January 14, 2006

Who should protect mangroves?

An article in SciDevNet (found via Resilience Science) reports on the current attempt at restoring Asian mangroves, which seem to reduce the damage of tsunamis, cyclones and storms.
Shrimp farms, tourist resorts and urban expansion have devoured 35 to 50 per cent of these 'bioshields' over the entire region. Many of these deforested pockets of prosperity were hit hardest, the tsunami washing away years of economic growth.

Now, governments in India, Indonesia, Malaysia, Sri Lanka and Thailand all want to restore what nature once provided for free: they plan to spend millions of dollars replanting thousands of hectares of mangrove forest.
According to the report, the governments are managing the replanting in a characteristically inept way (messy planting and little post-planting care). Worse still, the factors that have led to the destruction of mangroves are still alive and well. These factors all ultimately derive from the absence of property rights of mangroves. People involved in the shrimp, tourism and fisheries industries, and dwellers of nearby lands, all have different incentives to protect or destroy mangroves. And none of them owns the mangroves. Governments act as owners, and very careless at that.
"Central governments have little interest in protecting mangroves," he [Edward Barbier, an environmental economist at the University of Wyoming] says. "Officials turn a blind eye to private developers or even provide them with 'certificates of ownership' for land that really belongs to the government. Meanwhile, traditional users lose out because they have no 'legal' rights."
If mangroves were private and people could buy and sell them, who would own the mangroves? In a free and efficient market, mangrove lands would end up in the hands of those who most value them. The owners would then use the mangroves in the most profitable way for themselves.


So, someone may think, this is the bad news: if mangroves were private their owners would destroy them and create something else, such as tourist resorts or shrimp farms, and tsunamis or cyclones would eventually destroy all those things as well as lives and property of people who are not owners. But there are alternatives.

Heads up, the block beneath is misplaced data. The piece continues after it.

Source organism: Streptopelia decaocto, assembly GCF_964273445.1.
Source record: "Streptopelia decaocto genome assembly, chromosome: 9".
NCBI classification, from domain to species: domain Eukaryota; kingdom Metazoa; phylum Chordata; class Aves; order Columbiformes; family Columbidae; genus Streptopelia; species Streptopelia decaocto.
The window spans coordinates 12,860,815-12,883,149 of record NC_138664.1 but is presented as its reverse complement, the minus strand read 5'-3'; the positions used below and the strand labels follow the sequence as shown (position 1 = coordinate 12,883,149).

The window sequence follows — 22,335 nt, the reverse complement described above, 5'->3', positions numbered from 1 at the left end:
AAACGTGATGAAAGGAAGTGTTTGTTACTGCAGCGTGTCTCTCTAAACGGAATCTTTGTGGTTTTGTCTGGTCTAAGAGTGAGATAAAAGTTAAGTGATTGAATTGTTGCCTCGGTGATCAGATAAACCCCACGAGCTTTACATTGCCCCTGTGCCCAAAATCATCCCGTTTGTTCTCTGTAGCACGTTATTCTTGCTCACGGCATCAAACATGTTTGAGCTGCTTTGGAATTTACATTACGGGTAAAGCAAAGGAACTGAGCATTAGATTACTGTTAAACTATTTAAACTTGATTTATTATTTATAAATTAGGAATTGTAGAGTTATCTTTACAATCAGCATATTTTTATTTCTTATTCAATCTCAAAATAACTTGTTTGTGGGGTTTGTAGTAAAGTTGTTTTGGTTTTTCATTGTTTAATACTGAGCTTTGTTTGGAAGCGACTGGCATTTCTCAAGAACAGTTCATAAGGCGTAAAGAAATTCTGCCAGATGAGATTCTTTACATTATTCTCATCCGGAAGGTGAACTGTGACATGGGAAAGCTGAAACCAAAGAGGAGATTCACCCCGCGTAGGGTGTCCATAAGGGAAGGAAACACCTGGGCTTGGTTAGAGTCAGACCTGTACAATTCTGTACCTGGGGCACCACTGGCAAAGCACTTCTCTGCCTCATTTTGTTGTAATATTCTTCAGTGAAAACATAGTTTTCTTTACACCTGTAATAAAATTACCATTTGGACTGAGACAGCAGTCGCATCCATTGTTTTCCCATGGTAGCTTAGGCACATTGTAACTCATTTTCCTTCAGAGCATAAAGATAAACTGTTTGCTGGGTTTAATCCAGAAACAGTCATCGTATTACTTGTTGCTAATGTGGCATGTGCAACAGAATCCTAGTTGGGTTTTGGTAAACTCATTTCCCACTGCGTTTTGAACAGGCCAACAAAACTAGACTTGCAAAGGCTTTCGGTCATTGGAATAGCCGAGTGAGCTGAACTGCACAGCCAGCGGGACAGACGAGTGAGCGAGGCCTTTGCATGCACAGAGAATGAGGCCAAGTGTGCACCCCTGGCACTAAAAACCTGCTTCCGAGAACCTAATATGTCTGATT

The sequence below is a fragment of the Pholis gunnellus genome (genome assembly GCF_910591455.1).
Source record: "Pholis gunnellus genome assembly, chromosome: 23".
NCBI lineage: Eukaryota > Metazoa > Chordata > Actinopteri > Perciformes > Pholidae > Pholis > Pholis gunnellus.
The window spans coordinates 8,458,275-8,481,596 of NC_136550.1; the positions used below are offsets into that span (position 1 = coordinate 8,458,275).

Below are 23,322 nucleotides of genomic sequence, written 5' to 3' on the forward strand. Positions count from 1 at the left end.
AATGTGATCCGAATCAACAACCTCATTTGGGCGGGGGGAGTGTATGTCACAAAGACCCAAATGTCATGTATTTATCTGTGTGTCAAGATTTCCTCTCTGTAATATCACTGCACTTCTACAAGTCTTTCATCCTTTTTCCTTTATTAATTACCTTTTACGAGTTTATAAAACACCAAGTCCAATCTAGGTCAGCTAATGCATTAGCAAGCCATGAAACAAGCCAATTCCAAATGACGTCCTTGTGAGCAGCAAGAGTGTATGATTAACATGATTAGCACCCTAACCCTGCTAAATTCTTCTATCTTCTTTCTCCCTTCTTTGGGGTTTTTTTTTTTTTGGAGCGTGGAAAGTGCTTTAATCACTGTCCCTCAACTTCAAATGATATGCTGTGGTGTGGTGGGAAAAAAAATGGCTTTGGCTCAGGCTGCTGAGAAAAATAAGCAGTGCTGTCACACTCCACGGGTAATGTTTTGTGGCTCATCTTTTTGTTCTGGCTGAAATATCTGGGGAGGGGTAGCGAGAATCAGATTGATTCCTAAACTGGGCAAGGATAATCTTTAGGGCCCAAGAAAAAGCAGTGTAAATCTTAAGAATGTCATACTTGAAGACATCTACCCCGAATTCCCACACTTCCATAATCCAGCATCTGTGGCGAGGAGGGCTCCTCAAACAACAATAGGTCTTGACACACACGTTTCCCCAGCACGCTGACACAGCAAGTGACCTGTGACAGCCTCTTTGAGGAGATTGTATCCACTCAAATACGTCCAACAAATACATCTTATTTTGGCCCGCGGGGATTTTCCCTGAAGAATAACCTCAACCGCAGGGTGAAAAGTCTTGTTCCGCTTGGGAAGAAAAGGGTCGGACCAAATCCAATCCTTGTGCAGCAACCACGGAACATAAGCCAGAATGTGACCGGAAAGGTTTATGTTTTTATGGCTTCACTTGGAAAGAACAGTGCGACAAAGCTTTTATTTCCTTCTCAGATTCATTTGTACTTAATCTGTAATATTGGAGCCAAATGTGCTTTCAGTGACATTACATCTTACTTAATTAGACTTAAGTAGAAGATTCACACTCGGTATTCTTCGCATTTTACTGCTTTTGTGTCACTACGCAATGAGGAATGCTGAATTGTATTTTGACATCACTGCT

The various people who would benefit from mangrove protection could buy mangroves. This raises the question of free-riders. People who benefit from mangrove protection enjoy that protection whether they buy it or not, so they may have insufficient incentive for buying. Perhaps tourist resorts would still have an incentive. They have at least three reasons to buy mangroves and incorporate them to their conventional property - to protect themselves and their clients from disasters, to attract eco-tourists, and to attract "environmentally and socially conscious" clients. If these benefits exceed the costs resorts should not worry about other people free-riding on them.

Another solution to the free-rider problem is to create communities with limited entry. In this case, mangrove property comes bundled with other property. A community, for example, owns mangroves, adjacent land and adjacent sea (or fishing rights). The community limits entry to people who buy a bundle of property that includes mangrove. Free-riders are simply not allowed. Or a community does not own mangrove but limits entry only to people who buy insurance against tsunamis and cyclones. The insurance company then buys mangrove to decrease risk and disaster compensations. Individual people are free to join any such communities or to join communities that do not own mangroves and do not require insurance, and thus face more risks but are cheaper at least in the short run.

The market would sort out the different possibilities. The amount of mangrove that would remain would depend on the value of present mangrove areas to those who benefit from having something other than mangroves, the value people attach to being protected against disasters, and the effectiveness of mangroves as protection.


Either we let markets sort out, or we hold to the current situation of government ownership and inept management. Well, actually two other possibilities come to my mind. We may get governments become responsible and efficient. We may stop tsunamis and cyclones by directly managing tectonics and the climate. Both look implausible to me.

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